FAQ: Radiation Oncology
- What will happen during my first visit with the doctor?
- How long after my first visit will I start treatment?
- Will you need copies of my medical records?
- Can I participate in a study of a new treatment or technique?
- Who can I call with questions?
- When will I be contacted to schedule my initial appointment?
- When is the next available appointment?
- What paperwork should I fill out before my first appointment?
- What should I bring to my first visit?
- Which insurance plans do you accept?
- Will I need to undergo additional imaging?
- Which doctor will I see?
- What is a simulation appointment?
- Where will I go for treatments?
- Which machines will be used for my treatment?
- How long will my treatment course last?
- What are the treatment's side effects?
- How often will I see my doctor during treatment?
- What role do physicists play in this treatment?
At your first consultation, a UCSF radiation oncologist as well as a resident physician will spend a few hours with you to evaluate your case, perform a physical exam and explain your treatment options. In addition, we'll take a photo of you (from the shoulders up) to make an identification card, allowing for easy check-in at future radiation oncology appointments.
Learn more about your visits on the Radiation Oncology Program page. Scroll down to "Guides and forms" and look for the "New patient roadmap" pdf.
Your doctor will discuss this with you during the consultation.
Yes. Your referring doctor will need to provide us with the records relevant to your condition. For more information, visit the Radiation Oncology Program page. Scroll down to "Guides and forms" and look for the "Medical records checklist" pdf that pertains to your condition.
Your doctor will discuss this with you during the initial consultation. You can also read about the UCSF Department of Radiation Oncology's active clinical trials.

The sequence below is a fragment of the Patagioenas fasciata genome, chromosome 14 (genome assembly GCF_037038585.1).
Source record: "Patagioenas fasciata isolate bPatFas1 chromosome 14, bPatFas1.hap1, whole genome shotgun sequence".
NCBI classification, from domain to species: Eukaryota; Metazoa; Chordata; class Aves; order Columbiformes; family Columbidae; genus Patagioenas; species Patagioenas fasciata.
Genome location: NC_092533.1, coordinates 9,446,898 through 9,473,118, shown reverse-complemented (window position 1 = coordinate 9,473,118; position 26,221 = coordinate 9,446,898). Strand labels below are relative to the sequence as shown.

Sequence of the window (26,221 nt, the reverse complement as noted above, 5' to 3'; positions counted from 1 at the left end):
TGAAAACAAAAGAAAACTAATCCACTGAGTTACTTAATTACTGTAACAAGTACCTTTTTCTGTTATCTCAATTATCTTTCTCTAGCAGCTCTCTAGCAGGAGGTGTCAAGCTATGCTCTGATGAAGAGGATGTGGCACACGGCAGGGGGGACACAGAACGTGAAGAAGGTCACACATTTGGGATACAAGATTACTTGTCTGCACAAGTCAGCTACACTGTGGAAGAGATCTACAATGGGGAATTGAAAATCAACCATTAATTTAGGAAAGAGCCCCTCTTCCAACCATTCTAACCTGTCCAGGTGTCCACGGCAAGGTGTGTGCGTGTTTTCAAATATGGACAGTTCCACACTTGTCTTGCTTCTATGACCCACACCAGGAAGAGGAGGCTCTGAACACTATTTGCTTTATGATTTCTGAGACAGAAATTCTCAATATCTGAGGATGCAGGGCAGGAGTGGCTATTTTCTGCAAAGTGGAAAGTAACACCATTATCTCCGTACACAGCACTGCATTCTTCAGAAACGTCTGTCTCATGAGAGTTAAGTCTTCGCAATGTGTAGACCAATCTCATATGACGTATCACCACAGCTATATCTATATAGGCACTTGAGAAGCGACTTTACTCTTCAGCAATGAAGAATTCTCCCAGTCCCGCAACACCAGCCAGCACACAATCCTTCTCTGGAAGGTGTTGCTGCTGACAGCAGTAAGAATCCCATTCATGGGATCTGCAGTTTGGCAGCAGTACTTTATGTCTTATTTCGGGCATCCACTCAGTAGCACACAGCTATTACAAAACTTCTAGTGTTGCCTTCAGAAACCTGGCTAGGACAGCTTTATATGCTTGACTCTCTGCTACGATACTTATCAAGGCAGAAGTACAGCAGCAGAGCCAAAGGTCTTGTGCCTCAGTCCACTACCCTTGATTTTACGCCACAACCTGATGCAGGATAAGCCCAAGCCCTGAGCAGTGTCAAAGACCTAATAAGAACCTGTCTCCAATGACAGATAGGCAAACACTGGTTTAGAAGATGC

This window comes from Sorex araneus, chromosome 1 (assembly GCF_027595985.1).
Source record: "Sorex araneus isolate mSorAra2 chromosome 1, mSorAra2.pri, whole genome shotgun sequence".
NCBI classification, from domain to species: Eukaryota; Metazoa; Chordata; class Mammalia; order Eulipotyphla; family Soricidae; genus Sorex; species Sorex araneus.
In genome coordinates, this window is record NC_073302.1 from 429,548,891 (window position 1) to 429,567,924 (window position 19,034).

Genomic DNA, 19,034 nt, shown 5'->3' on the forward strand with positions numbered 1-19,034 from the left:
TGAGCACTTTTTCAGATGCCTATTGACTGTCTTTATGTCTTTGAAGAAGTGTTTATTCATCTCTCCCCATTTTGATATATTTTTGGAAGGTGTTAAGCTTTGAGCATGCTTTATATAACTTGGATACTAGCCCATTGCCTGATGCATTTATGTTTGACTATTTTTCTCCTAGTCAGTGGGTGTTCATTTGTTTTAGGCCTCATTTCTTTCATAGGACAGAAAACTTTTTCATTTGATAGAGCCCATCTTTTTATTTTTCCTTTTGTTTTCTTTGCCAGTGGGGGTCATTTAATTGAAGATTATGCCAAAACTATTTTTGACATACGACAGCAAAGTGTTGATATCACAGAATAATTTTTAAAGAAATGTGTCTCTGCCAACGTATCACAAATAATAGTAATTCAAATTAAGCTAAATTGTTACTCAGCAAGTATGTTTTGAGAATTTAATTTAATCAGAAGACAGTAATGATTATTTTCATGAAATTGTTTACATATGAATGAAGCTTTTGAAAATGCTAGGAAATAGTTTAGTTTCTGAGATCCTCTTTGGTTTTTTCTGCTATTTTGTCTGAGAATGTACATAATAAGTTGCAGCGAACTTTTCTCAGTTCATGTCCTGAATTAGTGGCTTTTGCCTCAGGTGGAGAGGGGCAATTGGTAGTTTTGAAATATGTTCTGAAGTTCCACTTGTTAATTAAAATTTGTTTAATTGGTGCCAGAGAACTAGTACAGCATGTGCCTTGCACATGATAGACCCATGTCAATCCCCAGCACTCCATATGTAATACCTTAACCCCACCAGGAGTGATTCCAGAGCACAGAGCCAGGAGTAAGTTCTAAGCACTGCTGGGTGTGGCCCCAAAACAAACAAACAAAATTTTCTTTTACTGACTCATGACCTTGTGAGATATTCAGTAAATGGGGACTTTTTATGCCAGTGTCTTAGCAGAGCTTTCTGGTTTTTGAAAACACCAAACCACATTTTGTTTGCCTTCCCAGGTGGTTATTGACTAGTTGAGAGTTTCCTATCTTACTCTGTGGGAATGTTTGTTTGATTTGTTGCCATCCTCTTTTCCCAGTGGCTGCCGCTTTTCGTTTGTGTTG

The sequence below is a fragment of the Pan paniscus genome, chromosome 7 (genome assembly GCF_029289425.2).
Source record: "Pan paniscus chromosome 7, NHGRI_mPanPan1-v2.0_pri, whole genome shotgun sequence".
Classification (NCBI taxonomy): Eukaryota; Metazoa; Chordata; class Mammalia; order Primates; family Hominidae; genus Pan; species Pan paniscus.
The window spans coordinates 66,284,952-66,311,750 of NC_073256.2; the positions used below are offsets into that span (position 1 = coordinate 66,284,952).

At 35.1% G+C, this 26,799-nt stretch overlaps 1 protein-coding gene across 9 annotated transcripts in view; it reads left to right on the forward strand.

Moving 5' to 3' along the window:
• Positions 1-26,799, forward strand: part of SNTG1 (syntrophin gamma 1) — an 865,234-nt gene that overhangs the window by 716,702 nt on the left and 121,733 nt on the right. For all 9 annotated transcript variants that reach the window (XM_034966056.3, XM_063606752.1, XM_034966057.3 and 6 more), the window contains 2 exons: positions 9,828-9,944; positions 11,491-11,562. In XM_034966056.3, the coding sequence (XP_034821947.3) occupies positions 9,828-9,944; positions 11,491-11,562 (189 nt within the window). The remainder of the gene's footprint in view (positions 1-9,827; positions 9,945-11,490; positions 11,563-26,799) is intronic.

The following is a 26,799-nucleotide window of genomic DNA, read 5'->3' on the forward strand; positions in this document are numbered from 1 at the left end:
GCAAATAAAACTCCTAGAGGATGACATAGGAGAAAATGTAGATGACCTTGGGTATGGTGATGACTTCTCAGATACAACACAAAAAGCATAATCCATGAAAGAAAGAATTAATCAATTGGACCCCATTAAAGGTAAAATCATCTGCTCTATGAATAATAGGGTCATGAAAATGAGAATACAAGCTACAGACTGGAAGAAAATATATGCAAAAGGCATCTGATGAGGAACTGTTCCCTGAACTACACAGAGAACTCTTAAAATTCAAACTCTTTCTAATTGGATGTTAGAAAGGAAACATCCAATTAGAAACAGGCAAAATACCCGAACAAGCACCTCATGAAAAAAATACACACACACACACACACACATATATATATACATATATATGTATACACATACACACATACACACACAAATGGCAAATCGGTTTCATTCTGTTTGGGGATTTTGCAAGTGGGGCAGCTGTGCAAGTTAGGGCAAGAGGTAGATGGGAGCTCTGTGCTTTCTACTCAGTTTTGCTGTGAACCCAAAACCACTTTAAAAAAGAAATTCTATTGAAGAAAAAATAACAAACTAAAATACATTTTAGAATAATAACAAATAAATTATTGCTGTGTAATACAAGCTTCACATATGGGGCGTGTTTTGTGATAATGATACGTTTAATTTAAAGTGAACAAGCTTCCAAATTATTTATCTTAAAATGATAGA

For scheduling and administrative questions, you can find our phone number on the main Radiation Oncology Program page.
Visit our Billing and Insurance page for support and contact information related to payments and health insurance.
Our new patient coordinator will call you two to five business days after we receive your referral and medical records.
Appointment availability depends on each doctor's schedule and current caseload.
Please complete the new patient forms, available on the Radiation Oncology Program page under "Guides and forms." You may send your completed paperwork to the email address or fax number listed on the forms or bring them to your initial consultation.
Please bring the following items:
- New patient forms (if not already submitted)
- Insurance cards
- Government-issued photo ID
- List of questions you wish to ask
- Device or pen and paper for taking notes
Please visit our Health Insurance page for a list of participating insurance plans.
You'll most likely see the doctor listed on your referral. But you may be assigned to a different doctor who's available sooner or better suited to take your case.
Several days after the initial consultation, your radiation oncologist and a radiation therapist will conduct a treatment simulation. Together, they will outline your treatment areas, collect CT images, and create cradles or casts if needed to ensure consistent positioning during your treatment.
Your doctor will discuss the location with you during the initial consultation.
Your doctor will discuss this with you during the initial consultation.
Your doctor will discuss this with you during the initial consultation. Each treatment takes 30 to 45 minutes. In some cases, delays between sessions may occur.
Your doctor will discuss this with you during the initial consultation. At that time, be sure to ask all your questions about potential side effects.
Most patients have a weekly doctor visit during treatment.
Our world-renowned medical physics team ensures that our patients receive the highest quality radiation therapy. These specialists support the care you receive from your doctor and other specialists, which is grounded in our dual mission to educate the next generation of radiation oncologists and to research the treatments of tomorrow.
For more information on how to navigate cancer care, please refer to the UCSF Cancer Center Guidebook. You'll find parking instructions, activities, and brief explanations of terms related to the UCSF Helen Diller Family Comprehensive Cancer Center. For more information on our providers, specific conditions and treatments, please view our program website.
UCSF Health medical specialists have reviewed this information. It is for educational purposes only and is not intended to replace the advice of your doctor or other health care provider. We encourage you to discuss any questions or concerns you may have with your provider.